Alcoholism prevention begins early

DOVER — Alcohol is the most commonly used addictive substance in the United States and April is Alcohol Awareness Month, a time to address the issue of alcohol abuse and dependence.

According to the National Council on Alcoholism and Drug Dependence, 17.6 million people, or one in every 12 adults suffer from alcohol abuse or dependence.

According to NCADD, there are four qualities one must possess to be labeled an alcoholic;

•Craving, a strong need, or urge, to drink;

•Loss of control, not being able to stop drinking once drinking has begun;

•Physical dependence, withdrawal symptoms, such as nausea, sweating, shakiness, and anxiety after stopping drinking and;

•Tolerance, the need to drink greater amounts of alcohol to get drunk.

The four issues can then create social problems like unemployment, lost productivity, family problems and violence. The Centers for Disease Control and Prevention reports that excessive long-term drinking can lead to serious health issues as well.

Some health issues associated with heavy alcohol use are dementia, stroke, cardiovascular problems, increased risk for many kinds of cancers including liver, mouth, throat, larynx (voice box) and esophagus, liver disease, depression and anxiety.

One of the keys to reducing the rate of alcoholism is prevention and the Department of Health and Social Services is stepping in with a campaign to prevent underage and binge drinking. The program is an extension of the “Underage? Understand. Don’t Drink!” campaign focusing on individuals younger than 25.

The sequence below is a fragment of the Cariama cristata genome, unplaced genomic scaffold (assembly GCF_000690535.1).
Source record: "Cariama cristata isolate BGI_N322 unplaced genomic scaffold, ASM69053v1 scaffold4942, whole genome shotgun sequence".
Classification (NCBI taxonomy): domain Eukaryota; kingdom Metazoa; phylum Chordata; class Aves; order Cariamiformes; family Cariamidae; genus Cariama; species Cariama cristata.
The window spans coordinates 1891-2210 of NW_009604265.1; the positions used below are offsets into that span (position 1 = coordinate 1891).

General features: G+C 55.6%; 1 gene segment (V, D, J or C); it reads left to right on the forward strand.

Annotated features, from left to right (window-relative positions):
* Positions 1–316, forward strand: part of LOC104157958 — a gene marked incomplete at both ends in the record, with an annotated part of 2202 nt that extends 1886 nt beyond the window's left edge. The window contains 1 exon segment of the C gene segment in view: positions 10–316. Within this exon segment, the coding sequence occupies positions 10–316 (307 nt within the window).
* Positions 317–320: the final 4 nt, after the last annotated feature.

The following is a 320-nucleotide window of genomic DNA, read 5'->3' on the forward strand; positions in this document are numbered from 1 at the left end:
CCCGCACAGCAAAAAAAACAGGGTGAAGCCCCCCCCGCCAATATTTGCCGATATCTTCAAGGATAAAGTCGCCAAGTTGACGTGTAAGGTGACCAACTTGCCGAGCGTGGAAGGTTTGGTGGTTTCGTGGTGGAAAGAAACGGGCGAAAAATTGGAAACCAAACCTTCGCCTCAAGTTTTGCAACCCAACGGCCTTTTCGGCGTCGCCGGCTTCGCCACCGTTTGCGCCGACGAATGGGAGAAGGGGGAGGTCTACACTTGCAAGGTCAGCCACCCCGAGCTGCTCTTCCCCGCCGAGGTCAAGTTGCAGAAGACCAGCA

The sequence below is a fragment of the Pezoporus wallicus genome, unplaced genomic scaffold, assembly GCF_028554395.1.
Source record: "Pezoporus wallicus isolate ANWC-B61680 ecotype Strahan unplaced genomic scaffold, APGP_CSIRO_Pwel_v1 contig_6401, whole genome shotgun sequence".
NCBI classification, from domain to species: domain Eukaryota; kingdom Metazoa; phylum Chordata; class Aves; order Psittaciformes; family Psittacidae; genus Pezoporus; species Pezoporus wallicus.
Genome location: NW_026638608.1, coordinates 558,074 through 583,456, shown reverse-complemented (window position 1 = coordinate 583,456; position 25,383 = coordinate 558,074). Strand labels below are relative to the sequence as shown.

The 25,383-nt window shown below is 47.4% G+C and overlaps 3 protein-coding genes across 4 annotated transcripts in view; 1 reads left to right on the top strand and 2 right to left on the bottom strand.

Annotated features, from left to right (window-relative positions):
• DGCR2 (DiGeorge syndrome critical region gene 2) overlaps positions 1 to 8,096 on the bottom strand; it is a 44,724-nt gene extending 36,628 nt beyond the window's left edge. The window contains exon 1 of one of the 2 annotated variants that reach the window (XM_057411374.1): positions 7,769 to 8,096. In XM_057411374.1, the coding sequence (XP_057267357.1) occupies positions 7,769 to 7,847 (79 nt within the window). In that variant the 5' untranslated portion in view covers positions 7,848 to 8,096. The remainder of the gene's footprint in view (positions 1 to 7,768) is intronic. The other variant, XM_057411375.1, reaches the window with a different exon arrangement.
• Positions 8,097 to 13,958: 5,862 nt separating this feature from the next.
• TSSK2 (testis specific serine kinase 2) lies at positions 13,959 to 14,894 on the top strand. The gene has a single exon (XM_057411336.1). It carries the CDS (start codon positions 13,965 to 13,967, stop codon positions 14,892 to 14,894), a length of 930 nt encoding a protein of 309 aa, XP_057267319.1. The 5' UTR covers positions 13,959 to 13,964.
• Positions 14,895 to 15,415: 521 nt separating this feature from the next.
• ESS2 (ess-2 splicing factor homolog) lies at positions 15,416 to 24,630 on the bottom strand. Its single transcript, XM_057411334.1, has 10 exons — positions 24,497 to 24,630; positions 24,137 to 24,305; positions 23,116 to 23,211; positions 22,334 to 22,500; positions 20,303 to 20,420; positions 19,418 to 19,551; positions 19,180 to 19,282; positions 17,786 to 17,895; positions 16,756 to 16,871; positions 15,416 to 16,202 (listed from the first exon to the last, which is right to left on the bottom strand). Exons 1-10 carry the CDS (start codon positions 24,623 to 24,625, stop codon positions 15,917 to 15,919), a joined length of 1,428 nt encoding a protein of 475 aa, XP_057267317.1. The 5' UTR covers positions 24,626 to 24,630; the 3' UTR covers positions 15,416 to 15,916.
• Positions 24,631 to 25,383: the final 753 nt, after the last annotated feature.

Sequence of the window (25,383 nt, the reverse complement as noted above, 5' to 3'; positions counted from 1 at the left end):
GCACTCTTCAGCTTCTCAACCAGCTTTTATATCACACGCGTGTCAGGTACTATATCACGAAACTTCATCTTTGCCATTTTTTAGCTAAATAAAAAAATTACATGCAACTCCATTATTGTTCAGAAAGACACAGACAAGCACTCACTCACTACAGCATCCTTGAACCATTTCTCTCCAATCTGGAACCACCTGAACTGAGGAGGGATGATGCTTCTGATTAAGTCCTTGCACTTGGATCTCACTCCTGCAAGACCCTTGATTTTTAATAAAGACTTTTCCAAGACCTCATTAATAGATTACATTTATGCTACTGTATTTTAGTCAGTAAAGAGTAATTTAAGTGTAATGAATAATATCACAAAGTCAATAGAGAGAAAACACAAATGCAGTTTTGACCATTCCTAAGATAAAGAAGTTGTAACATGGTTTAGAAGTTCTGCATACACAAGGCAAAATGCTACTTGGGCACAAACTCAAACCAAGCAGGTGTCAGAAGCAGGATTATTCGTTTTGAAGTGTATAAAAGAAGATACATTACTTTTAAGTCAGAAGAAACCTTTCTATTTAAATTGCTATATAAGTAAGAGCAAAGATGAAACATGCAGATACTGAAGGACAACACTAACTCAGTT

Recent studies from the Center for Drug & Alcohol Studies at the University of Delaware report 35 percent of 11th-graders in Delaware reported using alcohol at least once a month in 2013, with 62 percent saying they used it in the past year and 71 percent saying they had used it in their lifetimes.

Among eighth-graders, 14 percent reported at least monthly use of alcohol, with 31 percent saying they used it within the last year and 40 percent in their lifetimes.

According to Alcoholics Anonymous, alcoholics can be anyone regardless of age, race, gender or social class. Individuals can develop alcoholism after drinking any length of time, no matter how they consume alcohol.

Even though anyone can be effected by alcoholism, NCADD research shows that the risk for developing alcoholism runs in families. But a genetic predisposition doesn’t mean that the child of an alcoholic parent will become an alcoholic just like how some people develop alcoholism even though no one in their family has a drinking problem.

Although alcoholism is a chronic disease it can be treated through programs that use both counseling and support like AA. The program, founded in 1935 has the goal of helping alcoholics achieve and maintain sobriety.

AA is an organization comprised of individuals who share their experiences with each other to solve their common problem and help others to recover from alcoholism. The only requirement for membership is a desire to stop drinking. There are no dues or other requirements for AA membership.

Members of AA receive counseling and support mainly through meetings where alcoholics share their experiences, how they overcame obstacles and the result the changes have made on their lives.

Other forms of help are also available through state agencies like the Division of Public Health’s Help Is Here Delaware which provides information and resources to both alcoholics and their friends and family at helpisherede.com.

Even with counseling and support, alcoholism cannot be cured. Even if an alcoholic has been sober for months or even years, he or she still can suffer a relapse.

AA also reports that finding help truly comes down to the alcoholic themselves; it is not a process friends or family can force someone into.

“The first and most important step in our program is admission by the alcoholic that he or she is powerless over alcohol, and that life has become unmanageable,” AA states on its website.

If you realize it’s time to seek help with a drinking problem in Kent County, call 736-1567, for New Castle County call 655-5999 and for Sussex, call 856-6452.

Reach staff writer Ashton Brown at abrown@newszap.com. Follow @AshtonReports on Twitter.

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